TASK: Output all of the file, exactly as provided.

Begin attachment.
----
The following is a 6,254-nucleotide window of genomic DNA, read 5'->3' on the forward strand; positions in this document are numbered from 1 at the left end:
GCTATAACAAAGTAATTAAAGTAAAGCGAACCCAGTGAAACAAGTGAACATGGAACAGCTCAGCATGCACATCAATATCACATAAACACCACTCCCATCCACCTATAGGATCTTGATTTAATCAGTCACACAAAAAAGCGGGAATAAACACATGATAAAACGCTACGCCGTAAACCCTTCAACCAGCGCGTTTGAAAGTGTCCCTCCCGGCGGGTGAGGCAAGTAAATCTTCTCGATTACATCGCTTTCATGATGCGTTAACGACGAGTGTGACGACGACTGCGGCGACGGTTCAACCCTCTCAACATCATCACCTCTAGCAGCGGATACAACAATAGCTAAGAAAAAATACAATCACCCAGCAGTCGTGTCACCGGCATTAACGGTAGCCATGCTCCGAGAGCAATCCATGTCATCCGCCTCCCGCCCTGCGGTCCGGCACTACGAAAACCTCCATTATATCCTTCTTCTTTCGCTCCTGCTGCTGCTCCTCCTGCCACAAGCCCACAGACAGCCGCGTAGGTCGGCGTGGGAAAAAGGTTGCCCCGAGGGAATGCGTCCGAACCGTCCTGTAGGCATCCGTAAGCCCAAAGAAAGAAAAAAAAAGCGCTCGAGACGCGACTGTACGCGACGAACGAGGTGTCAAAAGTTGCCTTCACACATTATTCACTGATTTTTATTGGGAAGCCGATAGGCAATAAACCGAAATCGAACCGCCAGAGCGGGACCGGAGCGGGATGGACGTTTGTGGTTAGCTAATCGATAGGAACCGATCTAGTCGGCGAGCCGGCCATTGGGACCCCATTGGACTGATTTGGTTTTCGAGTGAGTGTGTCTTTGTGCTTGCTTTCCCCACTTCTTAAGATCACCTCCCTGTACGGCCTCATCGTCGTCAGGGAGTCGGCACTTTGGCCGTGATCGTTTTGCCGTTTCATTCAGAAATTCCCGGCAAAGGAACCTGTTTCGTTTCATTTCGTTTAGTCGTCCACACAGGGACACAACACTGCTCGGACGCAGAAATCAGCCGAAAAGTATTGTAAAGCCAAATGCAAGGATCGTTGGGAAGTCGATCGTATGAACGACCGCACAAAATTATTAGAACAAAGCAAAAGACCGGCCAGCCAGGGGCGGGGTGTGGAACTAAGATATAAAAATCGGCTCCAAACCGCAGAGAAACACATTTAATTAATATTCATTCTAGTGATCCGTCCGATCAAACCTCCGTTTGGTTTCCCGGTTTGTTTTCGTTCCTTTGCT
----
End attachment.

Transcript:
The following is a 6,254-nucleotide window of genomic DNA, read 5'->3' on the forward strand; positions in this document are numbered from 1 at the left end:
GCTATAACAAAGTAATTAAAGTAAAGCGAACCCAGTGAAACAAGTGAACATGGAACAGCTCAGCATGCACATCAATATCACATAAACACCACTCCCATCCACCTATAGGATCTTGATTTAATCAGTCACACAAAAAAGCGGGAATAAACACATGATAAAACGCTACGCCGTAAACCCTTCAACCAGCGCGTTTGAAAGTGTCCCTCCCGGCGGGTGAGGCAAGTAAATCTTCTCGATTACATCGCTTTCATGATGCGTTAACGACGAGTGTGACGACGACTGCGGCGACGGTTCAACCCTCTCAACATCATCACCTCTAGCAGCGGATACAACAATAGCTAAGAAAAAATACAATCACCCAGCAGTCGTGTCACCGGCATTAACGGTAGCCATGCTCCGAGAGCAATCCATGTCATCCGCCTCCCGCCCTGCGGTCCGGCACTACGAAAACCTCCATTATATCCTTCTTCTTTCGCTCCTGCTGCTGCTCCTCCTGCCACAAGCCCACAGACAGCCGCGTAGGTCGGCGTGGGAAAAAGGTTGCCCCGAGGGAATGCGTCCGAACCGTCCTGTAGGCATCCGTAAGCCCAAAGAAAGAAAAAAAAAGCGCTCGAGACGCGACTGTACGCGACGAACGAGGTGTCAAAAGTTGCCTTCACACATTATTCACTGATTTTTATTGGGAAGCCGATAGGCAATAAACCGAAATCGAACCGCCAGAGCGGGACCGGAGCGGGATGGACGTTTGTGGTTAGCTAATCGATAGGAACCGATCTAGTCGGCGAGCCGGCCATTGGGACCCCATTGGACTGATTTGGTTTTCGAGTGAGTGTGTCTTTGTGCTTGCTTTCCCCACTTCTTAAGATCACCTCCCTGTACGGCCTCATCGTCGTCAGGGAGTCGGCACTTTGGCCGTGATCGTTTTGCCGTTTCATTCAGAAATTCCCGGCAAAGGAACCTGTTTCGTTTCATTTCGTTTAGTCGTCCACACAGGGACACAACACTGCTCGGACGCAGAAATCAGCCGAAAAGTATTGTAAAGCCAAATGCAAGGATCGTTGGGAAGTCGATCGTATGAACGACCGCACAAAATTATTAGAACAAAGCAAAAGACCGGCCAGCCAGGGGCGGGGTGTGGAACTAAGATATAAAAATCGGCTCCAAACCGCAGAGAAACACATTTAATTAATATTCATTCTAGTGATCCGTCCGATCAAACCTCCGTTTGGTTTCCCGGTTTGTTTTCGTTCCTTTGCT